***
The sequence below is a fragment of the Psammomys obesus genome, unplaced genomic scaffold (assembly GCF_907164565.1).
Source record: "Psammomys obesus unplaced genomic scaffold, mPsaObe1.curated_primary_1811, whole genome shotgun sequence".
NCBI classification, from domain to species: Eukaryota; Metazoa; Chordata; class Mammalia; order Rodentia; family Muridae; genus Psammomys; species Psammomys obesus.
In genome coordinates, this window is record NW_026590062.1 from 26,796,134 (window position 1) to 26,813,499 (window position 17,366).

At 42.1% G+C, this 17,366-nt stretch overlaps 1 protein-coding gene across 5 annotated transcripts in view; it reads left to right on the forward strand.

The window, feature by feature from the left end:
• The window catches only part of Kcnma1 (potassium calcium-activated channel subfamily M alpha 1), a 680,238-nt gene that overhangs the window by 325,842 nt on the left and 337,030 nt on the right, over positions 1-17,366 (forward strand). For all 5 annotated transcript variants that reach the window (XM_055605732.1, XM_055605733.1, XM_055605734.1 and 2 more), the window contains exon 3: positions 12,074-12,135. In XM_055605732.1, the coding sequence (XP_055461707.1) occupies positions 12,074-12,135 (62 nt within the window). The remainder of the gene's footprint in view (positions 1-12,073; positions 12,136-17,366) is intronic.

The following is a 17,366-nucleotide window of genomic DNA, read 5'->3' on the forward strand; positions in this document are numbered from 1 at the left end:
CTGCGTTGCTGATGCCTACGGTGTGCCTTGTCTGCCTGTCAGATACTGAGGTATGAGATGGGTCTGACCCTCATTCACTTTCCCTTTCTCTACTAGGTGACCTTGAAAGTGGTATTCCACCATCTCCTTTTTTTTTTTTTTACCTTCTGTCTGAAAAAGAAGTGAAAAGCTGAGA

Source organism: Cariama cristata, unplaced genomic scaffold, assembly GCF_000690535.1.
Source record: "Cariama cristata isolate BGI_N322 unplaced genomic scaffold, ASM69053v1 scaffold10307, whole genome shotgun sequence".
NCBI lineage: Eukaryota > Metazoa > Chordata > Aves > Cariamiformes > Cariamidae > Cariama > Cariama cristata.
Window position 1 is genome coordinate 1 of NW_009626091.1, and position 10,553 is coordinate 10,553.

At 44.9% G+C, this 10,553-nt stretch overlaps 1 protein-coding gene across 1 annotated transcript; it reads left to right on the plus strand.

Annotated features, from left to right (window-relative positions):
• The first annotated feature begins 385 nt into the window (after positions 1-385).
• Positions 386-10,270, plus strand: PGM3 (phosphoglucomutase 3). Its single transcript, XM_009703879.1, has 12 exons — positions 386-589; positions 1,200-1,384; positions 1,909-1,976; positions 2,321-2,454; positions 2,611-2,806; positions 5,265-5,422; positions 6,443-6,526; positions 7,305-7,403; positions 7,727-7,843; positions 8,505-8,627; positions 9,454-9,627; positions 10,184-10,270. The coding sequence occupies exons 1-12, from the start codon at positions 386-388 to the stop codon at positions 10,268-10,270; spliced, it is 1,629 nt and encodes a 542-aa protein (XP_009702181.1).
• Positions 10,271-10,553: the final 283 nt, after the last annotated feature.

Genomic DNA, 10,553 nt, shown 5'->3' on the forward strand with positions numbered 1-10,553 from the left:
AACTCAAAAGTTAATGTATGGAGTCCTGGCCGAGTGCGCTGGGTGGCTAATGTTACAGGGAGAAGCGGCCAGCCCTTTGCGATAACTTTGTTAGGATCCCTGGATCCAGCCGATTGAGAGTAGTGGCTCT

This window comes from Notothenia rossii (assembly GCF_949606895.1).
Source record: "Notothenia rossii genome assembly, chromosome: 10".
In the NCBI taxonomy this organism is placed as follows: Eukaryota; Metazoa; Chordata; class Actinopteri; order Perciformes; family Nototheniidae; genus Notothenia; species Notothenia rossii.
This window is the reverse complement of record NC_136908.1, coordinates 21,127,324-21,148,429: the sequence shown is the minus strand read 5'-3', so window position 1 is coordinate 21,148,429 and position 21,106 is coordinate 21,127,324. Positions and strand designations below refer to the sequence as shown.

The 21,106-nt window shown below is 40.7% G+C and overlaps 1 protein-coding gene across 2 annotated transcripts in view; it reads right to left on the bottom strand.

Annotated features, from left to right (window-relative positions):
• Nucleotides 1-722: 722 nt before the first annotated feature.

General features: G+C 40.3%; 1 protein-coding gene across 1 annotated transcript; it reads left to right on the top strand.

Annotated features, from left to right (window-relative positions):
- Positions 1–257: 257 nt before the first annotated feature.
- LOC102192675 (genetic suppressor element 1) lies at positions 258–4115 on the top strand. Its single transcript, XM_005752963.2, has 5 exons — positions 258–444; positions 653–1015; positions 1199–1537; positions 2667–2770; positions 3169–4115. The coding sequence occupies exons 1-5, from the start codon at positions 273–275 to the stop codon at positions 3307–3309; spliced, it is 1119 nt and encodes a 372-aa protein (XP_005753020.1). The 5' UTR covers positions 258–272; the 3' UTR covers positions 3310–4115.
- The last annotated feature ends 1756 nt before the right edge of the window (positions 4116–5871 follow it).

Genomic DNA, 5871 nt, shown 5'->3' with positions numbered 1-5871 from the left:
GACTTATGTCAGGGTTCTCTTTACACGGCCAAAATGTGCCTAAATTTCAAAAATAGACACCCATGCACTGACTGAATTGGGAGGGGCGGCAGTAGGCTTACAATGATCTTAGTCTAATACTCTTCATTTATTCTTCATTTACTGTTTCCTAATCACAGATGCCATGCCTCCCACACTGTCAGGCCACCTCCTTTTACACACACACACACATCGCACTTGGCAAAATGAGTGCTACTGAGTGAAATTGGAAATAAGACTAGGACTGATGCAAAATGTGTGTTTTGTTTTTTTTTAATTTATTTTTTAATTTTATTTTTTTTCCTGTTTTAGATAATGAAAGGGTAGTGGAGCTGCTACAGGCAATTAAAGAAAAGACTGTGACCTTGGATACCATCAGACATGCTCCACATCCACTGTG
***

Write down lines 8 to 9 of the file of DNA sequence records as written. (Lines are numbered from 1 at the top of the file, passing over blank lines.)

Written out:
The following is a 17,366-nucleotide window of genomic DNA, read 5'->3' on the forward strand; positions in this document are numbered from 1 at the left end:
CTGCGTTGCTGATGCCTACGGTGTGCCTTGTCTGCCTGTCAGATACTGAGGTATGAGATGGGTCTGACCCTCATTCACTTTCCCTTTCTCTACTAGGTGACCTTGAAAGTGGTATTCCACCATCTCCTTTTTTTTTTTTTTACCTTCTGTCTGAAAAAGAAGTGAAAAGCTGAGA